The solitary owl sat motionless behind the Hopkins Farm, its white feathers matching the snow-covered hill and its head swiveling, looking for anything that might resemble food.
But the owl itself was also being watched.
A dozen or so photographers – some with an arsenal of camoflauged cameras and massive lenses and others more modestly equipped – lined the fence by Aldino Road just south of Route 155 on Wednesday afternoon.
The rural corner north of Havre de Grace has attracted a steady stream of curious onlookers and weathered birdwatchers since Sunday, when an unusual snowy owl was spotted on the farm during a snowstorm by a Harford Bird Club member.
Richard Donham has been bird watching since he was a child but said he has not seen a snowy owl in 20 years.
"It's a beautiful bird," said the Oxford, Pa., resident as he kept his camera trained on the owl on the hilltop. Donham had been watching the owl on and off all day, he said.
Snowy owls are natives of the Arctic but have been making their way farther south in search of food and for reasons that seem to be eluding scientists.
The strange "irruption," or unpredictable migration, has been making headlines from Chicago to New York City, where the Port Authority has been struggling to keep the birds at bay at airports.
At the Havre de Grace site, one man was not happy about media attention for the owl. He said too many spectators could endanger the bird or at least drive it away, something he said happened in Rehoboth, Del., after a snowy owl was seen there late last year.
Others seemed glad the bird has been receiving so much attention.
"It's fantastic, and I am so glad that it's here," said Dave Gigliotti, a Bel Air native who teaches at Abingdon's Anita C. Leight Estuary Center.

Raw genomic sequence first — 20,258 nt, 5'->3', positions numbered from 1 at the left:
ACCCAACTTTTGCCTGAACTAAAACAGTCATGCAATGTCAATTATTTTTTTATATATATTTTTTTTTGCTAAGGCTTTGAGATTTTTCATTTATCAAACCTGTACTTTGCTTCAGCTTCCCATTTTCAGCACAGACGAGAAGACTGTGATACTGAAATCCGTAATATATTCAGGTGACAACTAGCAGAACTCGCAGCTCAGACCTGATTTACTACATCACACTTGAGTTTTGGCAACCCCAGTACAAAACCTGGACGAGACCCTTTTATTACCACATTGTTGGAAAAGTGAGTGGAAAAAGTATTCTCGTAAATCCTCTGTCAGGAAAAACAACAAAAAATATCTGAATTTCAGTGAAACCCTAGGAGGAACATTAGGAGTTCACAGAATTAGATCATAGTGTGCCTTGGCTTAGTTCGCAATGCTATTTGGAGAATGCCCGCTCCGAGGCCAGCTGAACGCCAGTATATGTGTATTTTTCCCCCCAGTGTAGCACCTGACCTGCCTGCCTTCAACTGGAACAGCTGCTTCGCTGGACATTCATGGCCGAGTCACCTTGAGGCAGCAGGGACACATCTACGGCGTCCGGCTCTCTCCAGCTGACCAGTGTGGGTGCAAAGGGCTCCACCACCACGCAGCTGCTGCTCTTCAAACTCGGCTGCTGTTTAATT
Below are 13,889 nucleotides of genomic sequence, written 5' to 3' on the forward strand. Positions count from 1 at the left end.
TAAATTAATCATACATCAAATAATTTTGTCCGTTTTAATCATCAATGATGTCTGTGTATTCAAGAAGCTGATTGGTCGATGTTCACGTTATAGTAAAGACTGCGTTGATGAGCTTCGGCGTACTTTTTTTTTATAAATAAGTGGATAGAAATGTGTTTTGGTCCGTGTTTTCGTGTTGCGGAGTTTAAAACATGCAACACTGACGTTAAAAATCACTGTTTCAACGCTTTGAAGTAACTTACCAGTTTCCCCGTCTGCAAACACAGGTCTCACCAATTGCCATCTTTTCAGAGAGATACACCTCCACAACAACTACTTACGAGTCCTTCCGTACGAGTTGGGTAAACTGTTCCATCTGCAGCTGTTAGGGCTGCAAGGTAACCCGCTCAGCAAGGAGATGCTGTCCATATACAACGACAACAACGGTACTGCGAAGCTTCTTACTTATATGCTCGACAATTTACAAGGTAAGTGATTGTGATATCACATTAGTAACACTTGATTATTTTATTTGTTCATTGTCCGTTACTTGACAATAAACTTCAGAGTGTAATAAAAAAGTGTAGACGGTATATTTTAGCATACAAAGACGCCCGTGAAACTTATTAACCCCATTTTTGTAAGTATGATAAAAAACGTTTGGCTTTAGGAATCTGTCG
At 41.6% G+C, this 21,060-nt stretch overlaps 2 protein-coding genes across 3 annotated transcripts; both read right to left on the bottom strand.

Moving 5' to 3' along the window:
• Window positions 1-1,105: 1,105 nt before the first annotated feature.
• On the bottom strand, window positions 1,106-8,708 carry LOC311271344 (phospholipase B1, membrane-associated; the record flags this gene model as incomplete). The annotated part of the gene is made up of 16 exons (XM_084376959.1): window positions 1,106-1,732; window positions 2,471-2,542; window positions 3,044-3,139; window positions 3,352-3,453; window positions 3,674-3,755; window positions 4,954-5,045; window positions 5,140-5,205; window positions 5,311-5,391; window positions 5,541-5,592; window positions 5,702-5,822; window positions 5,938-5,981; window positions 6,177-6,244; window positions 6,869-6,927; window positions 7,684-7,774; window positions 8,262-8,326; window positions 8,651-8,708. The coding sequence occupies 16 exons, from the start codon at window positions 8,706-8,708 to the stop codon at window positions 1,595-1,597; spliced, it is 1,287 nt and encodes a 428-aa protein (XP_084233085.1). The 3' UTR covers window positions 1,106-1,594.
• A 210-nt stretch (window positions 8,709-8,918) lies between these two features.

"It's a great opportunity for everyone in the area to come out and see the owl and learn to appreciate wildlife and the great wildlife that actually visits Harford County," Gigliotti said.
It was his first time seeing a snowy owl. He had been owl-watching for about 3 1/2 hours, seeing it go into a cornfield for a while and get harassed by crows.
No one seemed to have witnessed the bird eat all day, which concerned watchers like Richard Donham.
"That worries me, because he needs to hunt food in order to survive," Donham said.
Despite the vehicles lining a driveway to a cemetery across the street, Gigliotti said the onlookers and cameramen have been respectful so far and he has not seen any police or other signs of problems.
He noted David Hopkins, whose family owns the farm the owl has been visiting, let the bird watchers park on his property the other day when the owl was closer to Route 155.
"I am very appreciative of the property owner and everyone in the area," Gigliotti said. "The property owner was very gracious."
He also did not think all the cameras were affecting the bird so far.
"At this distance, the owl is aware of us, but it's not afraid and we are not impacting the owl," he said.
Although he got some in-flight shots of the bird, "I would love to get some photos of it catching prey."
Sharon Stafford came with her husband from Hanover, in Anne Arundel County, to see the bird.
"It's a lovely bird," she observed. "It's beautiful when it flies over the snow."
David Hopkins, who was pulling his truck into his farm off of Route 155, was not overly interested in the owl himself but has had no problems with all the birdwatchers.
"They seem very respectful," he said.
About the bird being on his property, Hopkins noted: "It's cool."
"It's pretty amazing to me that they get pretty excited about something [like this]," he said about the bird watchers. "It's pretty neat, and all the people I have met all seemed like a good bunch of people."Copyright © 2014, The Baltimore Sun